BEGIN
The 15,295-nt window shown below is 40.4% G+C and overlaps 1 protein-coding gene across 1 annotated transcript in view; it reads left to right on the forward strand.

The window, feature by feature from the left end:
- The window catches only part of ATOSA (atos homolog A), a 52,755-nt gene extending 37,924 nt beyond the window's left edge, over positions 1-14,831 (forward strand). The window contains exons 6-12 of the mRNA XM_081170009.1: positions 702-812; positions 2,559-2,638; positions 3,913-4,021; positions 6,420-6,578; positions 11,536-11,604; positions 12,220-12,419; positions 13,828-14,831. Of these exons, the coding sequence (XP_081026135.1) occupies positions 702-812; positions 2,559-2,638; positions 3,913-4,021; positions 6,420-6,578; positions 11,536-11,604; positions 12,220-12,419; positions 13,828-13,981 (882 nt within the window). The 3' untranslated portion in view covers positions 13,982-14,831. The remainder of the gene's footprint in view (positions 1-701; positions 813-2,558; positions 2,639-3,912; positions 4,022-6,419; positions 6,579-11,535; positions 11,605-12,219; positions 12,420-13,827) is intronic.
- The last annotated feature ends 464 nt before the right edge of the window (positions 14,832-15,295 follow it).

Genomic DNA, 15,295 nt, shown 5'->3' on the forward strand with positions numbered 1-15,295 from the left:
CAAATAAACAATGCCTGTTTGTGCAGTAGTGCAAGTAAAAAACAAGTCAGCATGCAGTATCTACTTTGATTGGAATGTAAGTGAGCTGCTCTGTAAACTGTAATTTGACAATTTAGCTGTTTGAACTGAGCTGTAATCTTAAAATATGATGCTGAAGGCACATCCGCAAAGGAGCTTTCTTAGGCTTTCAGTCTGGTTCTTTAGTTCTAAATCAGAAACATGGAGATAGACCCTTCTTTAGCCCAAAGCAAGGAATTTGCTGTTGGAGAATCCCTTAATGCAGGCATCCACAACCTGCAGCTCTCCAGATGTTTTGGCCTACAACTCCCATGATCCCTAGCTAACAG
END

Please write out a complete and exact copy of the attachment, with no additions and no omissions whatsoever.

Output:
The 15,295-nt window shown below is 40.4% G+C and overlaps 1 protein-coding gene across 1 annotated transcript in view; it reads left to right on the forward strand.

The window, feature by feature from the left end:
- The window catches only part of ATOSA (atos homolog A), a 52,755-nt gene extending 37,924 nt beyond the window's left edge, over positions 1-14,831 (forward strand). The window contains exons 6-12 of the mRNA XM_081170009.1: positions 702-812; positions 2,559-2,638; positions 3,913-4,021; positions 6,420-6,578; positions 11,536-11,604; positions 12,220-12,419; positions 13,828-14,831. Of these exons, the coding sequence (XP_081026135.1) occupies positions 702-812; positions 2,559-2,638; positions 3,913-4,021; positions 6,420-6,578; positions 11,536-11,604; positions 12,220-12,419; positions 13,828-13,981 (882 nt within the window). The 3' untranslated portion in view covers positions 13,982-14,831. The remainder of the gene's footprint in view (positions 1-701; positions 813-2,558; positions 2,639-3,912; positions 4,022-6,419; positions 6,579-11,535; positions 11,605-12,219; positions 12,420-13,827) is intronic.
- The last annotated feature ends 464 nt before the right edge of the window (positions 14,832-15,295 follow it).

Genomic DNA, 15,295 nt, shown 5'->3' on the forward strand with positions numbered 1-15,295 from the left:
CAAATAAACAATGCCTGTTTGTGCAGTAGTGCAAGTAAAAAACAAGTCAGCATGCAGTATCTACTTTGATTGGAATGTAAGTGAGCTGCTCTGTAAACTGTAATTTGACAATTTAGCTGTTTGAACTGAGCTGTAATCTTAAAATATGATGCTGAAGGCACATCCGCAAAGGAGCTTTCTTAGGCTTTCAGTCTGGTTCTTTAGTTCTAAATCAGAAACATGGAGATAGACCCTTCTTTAGCCCAAAGCAAGGAATTTGCTGTTGGAGAATCCCTTAATGCAGGCATCCACAACCTGCAGCTCTCCAGATGTTTTGGCCTACAACTCCCATGATCCCTAGCTAACAG